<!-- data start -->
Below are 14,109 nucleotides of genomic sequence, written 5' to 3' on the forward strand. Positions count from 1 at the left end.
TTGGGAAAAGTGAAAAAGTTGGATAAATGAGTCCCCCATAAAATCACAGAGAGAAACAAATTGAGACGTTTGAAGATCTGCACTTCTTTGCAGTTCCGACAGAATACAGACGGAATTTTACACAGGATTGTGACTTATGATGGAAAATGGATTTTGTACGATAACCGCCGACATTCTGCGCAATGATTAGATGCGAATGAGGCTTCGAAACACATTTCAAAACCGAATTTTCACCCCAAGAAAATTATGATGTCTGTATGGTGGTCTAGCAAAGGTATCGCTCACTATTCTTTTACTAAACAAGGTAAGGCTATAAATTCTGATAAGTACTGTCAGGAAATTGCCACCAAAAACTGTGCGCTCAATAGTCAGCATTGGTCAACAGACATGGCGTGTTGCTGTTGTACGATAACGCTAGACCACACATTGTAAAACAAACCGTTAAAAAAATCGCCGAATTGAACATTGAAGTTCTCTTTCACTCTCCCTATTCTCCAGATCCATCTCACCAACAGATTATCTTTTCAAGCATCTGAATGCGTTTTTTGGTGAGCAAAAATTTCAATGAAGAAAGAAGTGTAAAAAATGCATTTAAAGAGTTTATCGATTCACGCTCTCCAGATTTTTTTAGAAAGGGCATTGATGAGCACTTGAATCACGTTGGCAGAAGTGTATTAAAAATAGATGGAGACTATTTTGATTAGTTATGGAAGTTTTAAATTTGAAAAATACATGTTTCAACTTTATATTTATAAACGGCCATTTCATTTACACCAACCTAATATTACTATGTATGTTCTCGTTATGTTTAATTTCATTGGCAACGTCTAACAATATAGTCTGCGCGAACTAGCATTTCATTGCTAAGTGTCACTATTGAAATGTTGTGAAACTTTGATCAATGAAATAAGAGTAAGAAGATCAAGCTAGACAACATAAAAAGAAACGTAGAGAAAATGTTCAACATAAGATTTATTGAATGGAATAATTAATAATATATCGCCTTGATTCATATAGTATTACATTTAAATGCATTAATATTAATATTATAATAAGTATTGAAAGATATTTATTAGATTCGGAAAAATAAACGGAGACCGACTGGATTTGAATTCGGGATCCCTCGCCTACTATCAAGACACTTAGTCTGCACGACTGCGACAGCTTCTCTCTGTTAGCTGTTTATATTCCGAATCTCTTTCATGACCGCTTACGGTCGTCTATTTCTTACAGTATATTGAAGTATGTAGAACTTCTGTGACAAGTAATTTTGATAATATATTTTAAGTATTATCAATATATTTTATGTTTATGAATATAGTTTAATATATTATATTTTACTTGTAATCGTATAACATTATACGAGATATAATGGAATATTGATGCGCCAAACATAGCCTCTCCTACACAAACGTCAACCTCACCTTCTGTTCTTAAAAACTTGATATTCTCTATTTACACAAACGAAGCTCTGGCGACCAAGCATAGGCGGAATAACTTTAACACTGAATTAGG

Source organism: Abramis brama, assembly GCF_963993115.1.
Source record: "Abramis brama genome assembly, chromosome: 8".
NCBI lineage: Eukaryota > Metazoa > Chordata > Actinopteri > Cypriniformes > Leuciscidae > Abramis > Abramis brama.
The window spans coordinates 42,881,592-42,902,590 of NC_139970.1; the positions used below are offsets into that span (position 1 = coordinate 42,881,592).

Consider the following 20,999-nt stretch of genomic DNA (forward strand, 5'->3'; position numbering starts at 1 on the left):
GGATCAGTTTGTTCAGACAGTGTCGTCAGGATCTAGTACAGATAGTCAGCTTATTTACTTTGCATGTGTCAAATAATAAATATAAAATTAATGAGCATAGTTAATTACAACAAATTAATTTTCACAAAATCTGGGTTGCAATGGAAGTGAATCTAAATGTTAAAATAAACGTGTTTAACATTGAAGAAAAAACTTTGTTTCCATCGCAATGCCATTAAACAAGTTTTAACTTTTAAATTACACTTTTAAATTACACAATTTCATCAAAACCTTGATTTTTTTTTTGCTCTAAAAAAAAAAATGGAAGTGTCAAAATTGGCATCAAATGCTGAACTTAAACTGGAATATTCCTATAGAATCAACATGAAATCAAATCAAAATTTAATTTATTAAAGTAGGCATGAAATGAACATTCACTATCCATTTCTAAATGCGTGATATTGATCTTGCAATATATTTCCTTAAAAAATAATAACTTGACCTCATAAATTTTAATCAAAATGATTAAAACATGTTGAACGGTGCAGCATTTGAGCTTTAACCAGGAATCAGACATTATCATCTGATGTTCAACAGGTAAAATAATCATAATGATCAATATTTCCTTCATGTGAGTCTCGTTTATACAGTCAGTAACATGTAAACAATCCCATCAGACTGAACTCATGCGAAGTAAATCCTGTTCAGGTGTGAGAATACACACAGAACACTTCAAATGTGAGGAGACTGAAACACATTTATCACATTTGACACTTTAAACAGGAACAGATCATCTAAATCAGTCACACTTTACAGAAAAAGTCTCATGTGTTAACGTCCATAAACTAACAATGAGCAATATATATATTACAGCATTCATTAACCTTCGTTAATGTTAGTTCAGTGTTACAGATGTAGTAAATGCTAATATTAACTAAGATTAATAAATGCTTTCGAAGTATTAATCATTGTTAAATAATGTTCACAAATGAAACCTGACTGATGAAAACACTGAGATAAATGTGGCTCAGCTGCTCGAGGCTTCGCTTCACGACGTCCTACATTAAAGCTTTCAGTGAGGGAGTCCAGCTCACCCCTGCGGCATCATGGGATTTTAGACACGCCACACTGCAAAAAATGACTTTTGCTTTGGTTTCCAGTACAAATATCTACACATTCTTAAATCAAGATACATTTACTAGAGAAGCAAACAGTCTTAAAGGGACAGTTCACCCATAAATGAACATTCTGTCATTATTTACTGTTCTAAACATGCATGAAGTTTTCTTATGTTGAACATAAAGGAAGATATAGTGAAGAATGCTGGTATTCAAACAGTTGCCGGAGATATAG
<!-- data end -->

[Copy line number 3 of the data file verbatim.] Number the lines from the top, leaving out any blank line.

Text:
Source organism: Abramis brama, assembly GCF_963993115.1.